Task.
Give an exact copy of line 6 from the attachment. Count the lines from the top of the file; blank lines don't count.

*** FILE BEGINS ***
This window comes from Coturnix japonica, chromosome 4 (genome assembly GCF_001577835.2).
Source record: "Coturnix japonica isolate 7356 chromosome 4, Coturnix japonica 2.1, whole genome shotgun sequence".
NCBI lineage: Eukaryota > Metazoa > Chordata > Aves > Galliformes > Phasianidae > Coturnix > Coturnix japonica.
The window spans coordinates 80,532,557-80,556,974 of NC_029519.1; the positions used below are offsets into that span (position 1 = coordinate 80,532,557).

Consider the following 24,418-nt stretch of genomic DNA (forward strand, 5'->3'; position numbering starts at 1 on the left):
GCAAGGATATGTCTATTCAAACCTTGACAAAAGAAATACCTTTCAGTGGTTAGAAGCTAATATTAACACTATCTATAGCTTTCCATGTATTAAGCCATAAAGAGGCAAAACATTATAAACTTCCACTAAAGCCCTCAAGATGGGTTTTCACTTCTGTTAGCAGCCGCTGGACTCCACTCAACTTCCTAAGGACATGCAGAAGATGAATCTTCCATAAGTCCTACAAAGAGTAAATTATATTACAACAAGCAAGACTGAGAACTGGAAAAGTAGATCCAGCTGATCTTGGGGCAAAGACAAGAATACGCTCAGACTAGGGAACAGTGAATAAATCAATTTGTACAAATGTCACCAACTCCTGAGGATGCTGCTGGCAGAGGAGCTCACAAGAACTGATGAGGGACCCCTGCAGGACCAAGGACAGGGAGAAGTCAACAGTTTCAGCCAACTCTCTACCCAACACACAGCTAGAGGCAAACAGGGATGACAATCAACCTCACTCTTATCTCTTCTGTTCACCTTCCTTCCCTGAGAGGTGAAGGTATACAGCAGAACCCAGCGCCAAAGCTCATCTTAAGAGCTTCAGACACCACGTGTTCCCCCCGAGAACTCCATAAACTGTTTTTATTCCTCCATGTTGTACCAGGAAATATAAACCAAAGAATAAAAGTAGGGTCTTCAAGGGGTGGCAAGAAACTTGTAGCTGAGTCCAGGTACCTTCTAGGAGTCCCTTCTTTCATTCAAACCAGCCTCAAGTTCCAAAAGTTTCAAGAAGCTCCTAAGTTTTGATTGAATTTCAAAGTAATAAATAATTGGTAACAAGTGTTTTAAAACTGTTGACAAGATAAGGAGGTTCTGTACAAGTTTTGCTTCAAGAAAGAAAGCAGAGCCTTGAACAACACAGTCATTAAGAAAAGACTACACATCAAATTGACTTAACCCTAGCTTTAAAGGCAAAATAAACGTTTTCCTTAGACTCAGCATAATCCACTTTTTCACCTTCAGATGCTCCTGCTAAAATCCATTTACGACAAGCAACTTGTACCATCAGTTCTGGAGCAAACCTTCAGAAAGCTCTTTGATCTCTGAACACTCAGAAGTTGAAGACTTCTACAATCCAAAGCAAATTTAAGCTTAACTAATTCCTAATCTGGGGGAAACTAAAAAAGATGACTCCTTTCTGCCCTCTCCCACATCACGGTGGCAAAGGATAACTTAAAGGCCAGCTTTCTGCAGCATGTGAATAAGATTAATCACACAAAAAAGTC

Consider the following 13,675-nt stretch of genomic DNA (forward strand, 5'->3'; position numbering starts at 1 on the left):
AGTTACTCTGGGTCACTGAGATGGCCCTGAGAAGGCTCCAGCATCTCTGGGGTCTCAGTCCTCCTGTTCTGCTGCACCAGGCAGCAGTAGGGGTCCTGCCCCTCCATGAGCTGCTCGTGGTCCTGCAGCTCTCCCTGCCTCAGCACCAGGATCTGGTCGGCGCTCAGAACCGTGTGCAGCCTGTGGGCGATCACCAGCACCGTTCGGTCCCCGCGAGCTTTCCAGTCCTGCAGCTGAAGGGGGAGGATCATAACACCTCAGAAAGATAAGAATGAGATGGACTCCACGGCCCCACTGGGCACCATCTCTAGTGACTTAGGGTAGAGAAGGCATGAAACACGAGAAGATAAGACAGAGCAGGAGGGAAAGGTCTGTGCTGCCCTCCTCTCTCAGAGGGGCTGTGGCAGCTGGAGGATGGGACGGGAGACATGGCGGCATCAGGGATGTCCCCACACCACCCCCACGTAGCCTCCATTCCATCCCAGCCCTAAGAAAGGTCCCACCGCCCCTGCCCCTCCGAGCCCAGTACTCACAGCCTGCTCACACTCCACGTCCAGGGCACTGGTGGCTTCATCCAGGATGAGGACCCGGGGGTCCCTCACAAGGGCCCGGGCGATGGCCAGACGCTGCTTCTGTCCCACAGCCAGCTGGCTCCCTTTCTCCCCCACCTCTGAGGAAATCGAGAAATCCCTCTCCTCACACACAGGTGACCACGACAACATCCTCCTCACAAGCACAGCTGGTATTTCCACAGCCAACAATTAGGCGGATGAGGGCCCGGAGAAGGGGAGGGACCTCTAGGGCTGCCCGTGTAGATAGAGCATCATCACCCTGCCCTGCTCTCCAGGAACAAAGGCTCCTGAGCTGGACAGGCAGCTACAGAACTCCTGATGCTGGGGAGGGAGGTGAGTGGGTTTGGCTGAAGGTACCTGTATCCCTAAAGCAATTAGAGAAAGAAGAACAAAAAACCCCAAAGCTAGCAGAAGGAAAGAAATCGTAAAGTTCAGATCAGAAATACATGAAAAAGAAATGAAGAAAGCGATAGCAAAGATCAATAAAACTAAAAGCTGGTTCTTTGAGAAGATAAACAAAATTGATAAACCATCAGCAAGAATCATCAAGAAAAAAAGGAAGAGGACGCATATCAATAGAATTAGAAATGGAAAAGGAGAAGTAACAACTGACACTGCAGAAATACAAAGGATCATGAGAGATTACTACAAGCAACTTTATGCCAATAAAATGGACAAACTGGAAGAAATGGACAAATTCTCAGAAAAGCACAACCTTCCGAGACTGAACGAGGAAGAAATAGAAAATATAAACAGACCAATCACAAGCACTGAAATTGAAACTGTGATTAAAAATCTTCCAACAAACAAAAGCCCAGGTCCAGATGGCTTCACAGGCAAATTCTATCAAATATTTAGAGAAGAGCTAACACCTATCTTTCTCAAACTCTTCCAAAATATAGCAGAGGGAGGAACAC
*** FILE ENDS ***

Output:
GCAAGGATATGTCTATTCAAACCTTGACAAAAGAAATACCTTTCAGTGGTTAGAAGCTAATATTAACACTATCTATAGCTTTCCATGTATTAAGCCATAAAGAGGCAAAACATTATAAACTTCCACTAAAGCCCTCAAGATGGGTTTTCACTTCTGTTAGCAGCCGCTGGACTCCACTCAACTTCCTAAGGACATGCAGAAGATGAATCTTCCATAAGTCCTACAAAGAGTAAATTATATTACAACAAGCAAGACTGAGAACTGGAAAAGTAGATCCAGCTGATCTTGGGGCAAAGACAAGAATACGCTCAGACTAGGGAACAGTGAATAAATCAATTTGTACAAATGTCACCAACTCCTGAGGATGCTGCTGGCAGAGGAGCTCACAAGAACTGATGAGGGACCCCTGCAGGACCAAGGACAGGGAGAAGTCAACAGTTTCAGCCAACTCTCTACCCAACACACAGCTAGAGGCAAACAGGGATGACAATCAACCTCACTCTTATCTCTTCTGTTCACCTTCCTTCCCTGAGAGGTGAAGGTATACAGCAGAACCCAGCGCCAAAGCTCATCTTAAGAGCTTCAGACACCACGTGTTCCCCCCGAGAACTCCATAAACTGTTTTTATTCCTCCATGTTGTACCAGGAAATATAAACCAAAGAATAAAAGTAGGGTCTTCAAGGGGTGGCAAGAAACTTGTAGCTGAGTCCAGGTACCTTCTAGGAGTCCCTTCTTTCATTCAAACCAGCCTCAAGTTCCAAAAGTTTCAAGAAGCTCCTAAGTTTTGATTGAATTTCAAAGTAATAAATAATTGGTAACAAGTGTTTTAAAACTGTTGACAAGATAAGGAGGTTCTGTACAAGTTTTGCTTCAAGAAAGAAAGCAGAGCCTTGAACAACACAGTCATTAAGAAAAGACTACACATCAAATTGACTTAACCCTAGCTTTAAAGGCAAAATAAACGTTTTCCTTAGACTCAGCATAATCCACTTTTTCACCTTCAGATGCTCCTGCTAAAATCCATTTACGACAAGCAACTTGTACCATCAGTTCTGGAGCAAACCTTCAGAAAGCTCTTTGATCTCTGAACACTCAGAAGTTGAAGACTTCTACAATCCAAAGCAAATTTAAGCTTAACTAATTCCTAATCTGGGGGAAACTAAAAAAGATGACTCCTTTCTGCCCTCTCCCACATCACGGTGGCAAAGGATAACTTAAAGGCCAGCTTTCTGCAGCATGTGAATAAGATTAATCACACAAAAAAGTC